Recent downpours have turned Orange County foothills charred by October's ferocious Santiago fire a vivid emerald green. From a distance, the explosion of life offers a powerful testament to nature's resilience. Up close, it also provides a worrisome omen for the months ahead.
"When I look up there and see green, that tells me that's a real hammered habitat," said David Olson, director of science and stewardship for the Irvine Ranch Conservancy, which manages thousands of acres of Orange County open space.
FOR THE RECORD:
Nonnative plants: An article in Sunday's California section on the proliferation of nonnative plants following last fall's wildfires omitted the first name and identification of a scientist with the U.S. Geological Survey. Jon Keeley was the scientist who commented that much of the native landscape has already been lost. —
As scientists comb through Southern California's burnt landscape, they're finding new evidence that frequent fires are gradually replacing chaparral and sagebrush with highly flammable and prolific nonnative weeds.
Orange County's canyons offer a stark illustration. The 28,400 acres that burned over three weeks are in various stages of recovery. Upper elevations of the Santa Ana Mountains remain a moonscape.
But throughout the foothills, weeds are in full bloom amid blackened native sagebrush and grass.
Known as "type conversion," the landscape change is having a profound effect: extending the region's annual fire season, deepening the threat of mudslides and endangering animal species.
The culprit isn't the size of wildfires, but their frequency. Ecosystems forged over time to thrive by being burned every 60 to 100 years are now being scorched every 10 to 15 years -- or even more often.
Nonnative weeds have been encroaching on Southern California's wild lands for centuries, carried over in the hoofs of Spanish livestock, accidentally spread through contaminated crop seed, intentionally planted along streams to control erosion.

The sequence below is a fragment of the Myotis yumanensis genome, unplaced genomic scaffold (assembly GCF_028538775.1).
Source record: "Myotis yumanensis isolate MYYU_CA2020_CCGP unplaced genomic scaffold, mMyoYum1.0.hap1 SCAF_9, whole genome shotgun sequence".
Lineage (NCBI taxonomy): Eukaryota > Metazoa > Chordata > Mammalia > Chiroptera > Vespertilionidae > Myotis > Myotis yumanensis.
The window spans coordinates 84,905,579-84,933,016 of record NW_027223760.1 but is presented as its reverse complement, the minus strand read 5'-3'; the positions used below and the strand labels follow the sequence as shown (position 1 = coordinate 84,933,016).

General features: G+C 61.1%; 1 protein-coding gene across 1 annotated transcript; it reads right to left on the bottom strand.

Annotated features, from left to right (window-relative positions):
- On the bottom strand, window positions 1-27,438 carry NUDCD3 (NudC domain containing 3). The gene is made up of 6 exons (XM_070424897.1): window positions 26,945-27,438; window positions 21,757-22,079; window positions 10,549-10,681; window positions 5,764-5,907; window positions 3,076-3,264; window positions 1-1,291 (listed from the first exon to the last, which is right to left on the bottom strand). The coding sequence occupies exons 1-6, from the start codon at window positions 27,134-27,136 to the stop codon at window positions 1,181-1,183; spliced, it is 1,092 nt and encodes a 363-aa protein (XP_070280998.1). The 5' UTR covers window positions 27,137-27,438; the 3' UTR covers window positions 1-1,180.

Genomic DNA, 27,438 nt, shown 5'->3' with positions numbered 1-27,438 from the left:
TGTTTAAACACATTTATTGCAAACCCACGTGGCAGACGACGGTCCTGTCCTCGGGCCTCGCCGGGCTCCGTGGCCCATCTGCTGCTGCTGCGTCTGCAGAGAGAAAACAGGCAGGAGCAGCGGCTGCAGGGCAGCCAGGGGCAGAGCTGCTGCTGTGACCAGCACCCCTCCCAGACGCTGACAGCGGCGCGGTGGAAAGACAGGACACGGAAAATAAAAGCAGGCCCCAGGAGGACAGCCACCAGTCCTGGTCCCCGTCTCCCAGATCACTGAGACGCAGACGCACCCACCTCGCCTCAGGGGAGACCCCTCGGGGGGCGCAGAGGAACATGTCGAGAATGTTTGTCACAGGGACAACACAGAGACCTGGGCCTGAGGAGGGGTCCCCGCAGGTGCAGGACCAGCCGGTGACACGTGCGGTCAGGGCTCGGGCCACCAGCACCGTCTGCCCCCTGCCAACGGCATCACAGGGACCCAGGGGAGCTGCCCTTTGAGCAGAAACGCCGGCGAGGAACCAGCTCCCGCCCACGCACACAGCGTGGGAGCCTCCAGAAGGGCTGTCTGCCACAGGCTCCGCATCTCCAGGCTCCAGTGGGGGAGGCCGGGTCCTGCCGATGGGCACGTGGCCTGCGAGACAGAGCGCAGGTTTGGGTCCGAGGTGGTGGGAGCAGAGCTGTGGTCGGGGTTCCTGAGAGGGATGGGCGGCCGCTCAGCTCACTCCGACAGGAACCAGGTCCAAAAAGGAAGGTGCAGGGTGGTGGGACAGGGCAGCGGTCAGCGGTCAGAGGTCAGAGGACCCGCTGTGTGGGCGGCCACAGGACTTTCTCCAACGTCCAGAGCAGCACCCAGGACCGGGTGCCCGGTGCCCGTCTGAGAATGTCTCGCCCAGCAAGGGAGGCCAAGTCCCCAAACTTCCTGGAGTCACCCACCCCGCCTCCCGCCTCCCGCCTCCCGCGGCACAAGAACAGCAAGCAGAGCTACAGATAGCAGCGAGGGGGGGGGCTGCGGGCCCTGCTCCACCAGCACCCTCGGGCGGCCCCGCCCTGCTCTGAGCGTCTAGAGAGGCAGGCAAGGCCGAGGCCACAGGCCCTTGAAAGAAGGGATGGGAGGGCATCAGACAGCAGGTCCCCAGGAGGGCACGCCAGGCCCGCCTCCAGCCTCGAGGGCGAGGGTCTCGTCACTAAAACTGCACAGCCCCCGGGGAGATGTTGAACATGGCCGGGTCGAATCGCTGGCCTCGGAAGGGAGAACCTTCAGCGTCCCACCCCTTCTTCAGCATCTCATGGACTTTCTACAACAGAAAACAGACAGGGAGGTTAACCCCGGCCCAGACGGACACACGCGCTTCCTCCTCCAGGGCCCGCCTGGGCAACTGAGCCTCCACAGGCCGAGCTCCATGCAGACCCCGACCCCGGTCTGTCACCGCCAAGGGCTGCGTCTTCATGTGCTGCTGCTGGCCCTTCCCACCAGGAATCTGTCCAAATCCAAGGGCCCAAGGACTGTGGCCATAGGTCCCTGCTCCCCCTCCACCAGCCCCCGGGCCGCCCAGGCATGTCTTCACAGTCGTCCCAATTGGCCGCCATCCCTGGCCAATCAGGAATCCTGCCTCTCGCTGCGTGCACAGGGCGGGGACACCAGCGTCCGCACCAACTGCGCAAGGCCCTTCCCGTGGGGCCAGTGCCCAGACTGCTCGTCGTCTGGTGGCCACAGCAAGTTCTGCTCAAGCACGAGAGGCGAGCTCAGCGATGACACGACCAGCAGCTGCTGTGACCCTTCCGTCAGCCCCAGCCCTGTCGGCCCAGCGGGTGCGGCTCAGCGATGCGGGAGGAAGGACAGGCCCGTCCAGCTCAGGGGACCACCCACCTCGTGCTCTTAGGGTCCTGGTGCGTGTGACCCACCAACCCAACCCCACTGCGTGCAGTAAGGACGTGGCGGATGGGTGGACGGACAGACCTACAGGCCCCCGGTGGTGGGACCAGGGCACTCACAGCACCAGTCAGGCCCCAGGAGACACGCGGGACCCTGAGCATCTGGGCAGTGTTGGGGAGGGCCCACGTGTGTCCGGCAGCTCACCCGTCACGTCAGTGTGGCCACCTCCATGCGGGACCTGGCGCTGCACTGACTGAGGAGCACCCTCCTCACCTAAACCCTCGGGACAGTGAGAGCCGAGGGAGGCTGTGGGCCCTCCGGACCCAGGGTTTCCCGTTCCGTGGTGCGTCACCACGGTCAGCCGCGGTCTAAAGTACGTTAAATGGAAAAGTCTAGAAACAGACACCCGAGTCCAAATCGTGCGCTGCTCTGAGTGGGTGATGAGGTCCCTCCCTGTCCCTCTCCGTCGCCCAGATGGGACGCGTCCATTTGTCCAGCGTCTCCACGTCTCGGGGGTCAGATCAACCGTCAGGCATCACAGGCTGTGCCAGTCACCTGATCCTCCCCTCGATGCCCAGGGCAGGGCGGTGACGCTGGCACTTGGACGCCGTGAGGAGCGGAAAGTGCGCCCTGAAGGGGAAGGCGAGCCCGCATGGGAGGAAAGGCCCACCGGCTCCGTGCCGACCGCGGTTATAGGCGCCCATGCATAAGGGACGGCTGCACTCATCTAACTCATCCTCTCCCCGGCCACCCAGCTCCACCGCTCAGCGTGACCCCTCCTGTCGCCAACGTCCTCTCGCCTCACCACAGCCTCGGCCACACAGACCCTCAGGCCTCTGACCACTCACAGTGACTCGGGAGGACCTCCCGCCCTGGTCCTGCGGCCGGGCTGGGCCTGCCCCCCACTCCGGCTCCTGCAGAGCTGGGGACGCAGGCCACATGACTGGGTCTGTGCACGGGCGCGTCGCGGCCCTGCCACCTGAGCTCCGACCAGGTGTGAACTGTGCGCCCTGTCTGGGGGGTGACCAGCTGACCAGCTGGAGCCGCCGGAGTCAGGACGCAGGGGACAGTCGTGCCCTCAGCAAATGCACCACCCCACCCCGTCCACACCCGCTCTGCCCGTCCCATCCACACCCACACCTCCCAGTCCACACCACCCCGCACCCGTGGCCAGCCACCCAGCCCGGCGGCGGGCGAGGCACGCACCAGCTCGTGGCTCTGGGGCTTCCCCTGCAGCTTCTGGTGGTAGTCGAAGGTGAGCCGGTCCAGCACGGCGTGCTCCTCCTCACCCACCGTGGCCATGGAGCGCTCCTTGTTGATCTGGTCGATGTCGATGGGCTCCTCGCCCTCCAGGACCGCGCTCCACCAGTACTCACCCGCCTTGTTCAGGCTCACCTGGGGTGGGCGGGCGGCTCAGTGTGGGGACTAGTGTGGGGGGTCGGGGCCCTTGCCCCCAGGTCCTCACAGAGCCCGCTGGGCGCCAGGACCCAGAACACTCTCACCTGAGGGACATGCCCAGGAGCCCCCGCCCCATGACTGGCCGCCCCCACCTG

In recent years, scientists have argued that a fire frequency that would benefit a conifer forest through thinning would destroy a coastal ecology by helping to spread invasive species, such as mustard, star thistle and ripgut brome.
Rich Hawkins, a veteran fire chief for the Cleveland National Forest, learned the rule of thumb from an old forest ranger 30 years ago.
"If a site burns three times within 20 years," Hawkins said, "you'll see most of the chaparral lost on that site."
Because of imprecise historical habitat mapping, just how much of Southern California's wild lands have undergone type conversion because of fire is unknown.
"But clearly, a large part of the native landscape has already been lost," Keeley said.
Firefighters hate nonnative weeds as much as biologists do. Mustard, for instance, can quickly grow hip high with winter rains, then dry out just as fast, becoming a field of kindling.
It's one reason the region's fire season is getting longer and more destructive. "It makes it impossible to fight a wind-driven fire," Hawkins said. "That's why thousands of homes burned down in San Diego County."
And if dry weeds help ignite adjacent healthy ecosystems year after year, they too will eventually yield to weeds.
"You see [the loss] most pronounced in the San Diego and inland mountain regions," Hawkins said.
Remote areas of the Santa Ana Mountains torched by the Santiago fire can recover -- but only if they remain fire free for several decades.
"Five years from now, if I see that [type conversion] in those mountain areas, I'll feel that most of Southern California will eventually convert to grass," Hawkins said.
Soon after fire ripped through the canyons of the Irvine Ranch Conservancy, Olson surveyed the smoldering landscape to assess the damage: dead animals, devastated stands of live oak and sycamores, hillsides stripped of sage.
Since then, remote video cameras have captured the return of deer, coyotes, bobcats and mountain lions.
Many burned oaks are sprouting new growth in their crowns, and thatches of native needle grass are abundant.
Other areas are under attack.
In rugged Hicks Canyon, carpets of green mustard plants are interspersed with swaths of charred ground that were thick with sage scrub before the Santiago fire.
Biologically speaking, the charred area is relatively healthy. The green area is not.
"If you burn that a couple more times, you'll lose it and it will look like this," Olson said, pointing to a field of mustard.
The long-term threat can be seen in the destruction of cholla cactus. Because it can take decades to mature, the cactus is a bellwether for type conversion caused by repeated fire.
The cholla cactus is vital to the cactus wren, which nests in the plant's sprawling spiny stalks to protect itself from prey. The plants are disappearing so quickly that Olson is experimenting with fake cactuses made from metal and concertina wire to help the nesting birds
"This was one of the best patches left in this region," Olson said, surveying a field of charred cactus skeletons. "They just got melted. I don't know if these guys are going to come back."Copyright © 2015, Los Angeles Times